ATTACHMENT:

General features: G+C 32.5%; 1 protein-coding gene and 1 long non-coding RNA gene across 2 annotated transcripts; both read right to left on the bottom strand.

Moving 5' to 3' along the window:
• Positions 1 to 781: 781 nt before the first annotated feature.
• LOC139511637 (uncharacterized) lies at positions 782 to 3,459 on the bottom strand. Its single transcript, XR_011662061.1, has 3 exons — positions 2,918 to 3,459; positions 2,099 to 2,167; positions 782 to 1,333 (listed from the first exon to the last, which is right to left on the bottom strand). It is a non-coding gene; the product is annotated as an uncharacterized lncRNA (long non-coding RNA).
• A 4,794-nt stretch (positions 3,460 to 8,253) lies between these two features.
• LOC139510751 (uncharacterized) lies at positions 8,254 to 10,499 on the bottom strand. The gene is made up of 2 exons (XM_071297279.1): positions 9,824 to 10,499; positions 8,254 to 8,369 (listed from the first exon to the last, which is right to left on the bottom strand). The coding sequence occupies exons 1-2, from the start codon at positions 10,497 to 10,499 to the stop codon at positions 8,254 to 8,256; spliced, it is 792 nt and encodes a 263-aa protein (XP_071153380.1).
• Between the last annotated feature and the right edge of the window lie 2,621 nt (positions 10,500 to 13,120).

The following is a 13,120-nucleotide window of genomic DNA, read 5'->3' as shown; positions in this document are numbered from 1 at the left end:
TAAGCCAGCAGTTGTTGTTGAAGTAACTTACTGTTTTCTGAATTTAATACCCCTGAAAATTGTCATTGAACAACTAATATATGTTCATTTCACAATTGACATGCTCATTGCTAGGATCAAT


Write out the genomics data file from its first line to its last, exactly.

General features: G+C 32.5%; 1 protein-coding gene and 1 long non-coding RNA gene across 2 annotated transcripts; both read right to left on the bottom strand.

Moving 5' to 3' along the window:
• Positions 1 to 781: 781 nt before the first annotated feature.
• LOC139511637 (uncharacterized) lies at positions 782 to 3,459 on the bottom strand. Its single transcript, XR_011662061.1, has 3 exons — positions 2,918 to 3,459; positions 2,099 to 2,167; positions 782 to 1,333 (listed from the first exon to the last, which is right to left on the bottom strand). It is a non-coding gene; the product is annotated as an uncharacterized lncRNA (long non-coding RNA).
• A 4,794-nt stretch (positions 3,460 to 8,253) lies between these two features.
• LOC139510751 (uncharacterized) lies at positions 8,254 to 10,499 on the bottom strand. The gene is made up of 2 exons (XM_071297279.1): positions 9,824 to 10,499; positions 8,254 to 8,369 (listed from the first exon to the last, which is right to left on the bottom strand). The coding sequence occupies exons 1-2, from the start codon at positions 10,497 to 10,499 to the stop codon at positions 8,254 to 8,256; spliced, it is 792 nt and encodes a 263-aa protein (XP_071153380.1).
• Between the last annotated feature and the right edge of the window lie 2,621 nt (positions 10,500 to 13,120).

The following is a 13,120-nucleotide window of genomic DNA, read 5'->3' as shown; positions in this document are numbered from 1 at the left end:
TAAGCCAGCAGTTGTTGTTGAAGTAACTTACTGTTTTCTGAATTTAATACCCCTGAAAATTGTCATTGAACAACTAATATATGTTCATTTCACAATTGACATGCTCATTGCTAGGATCAAT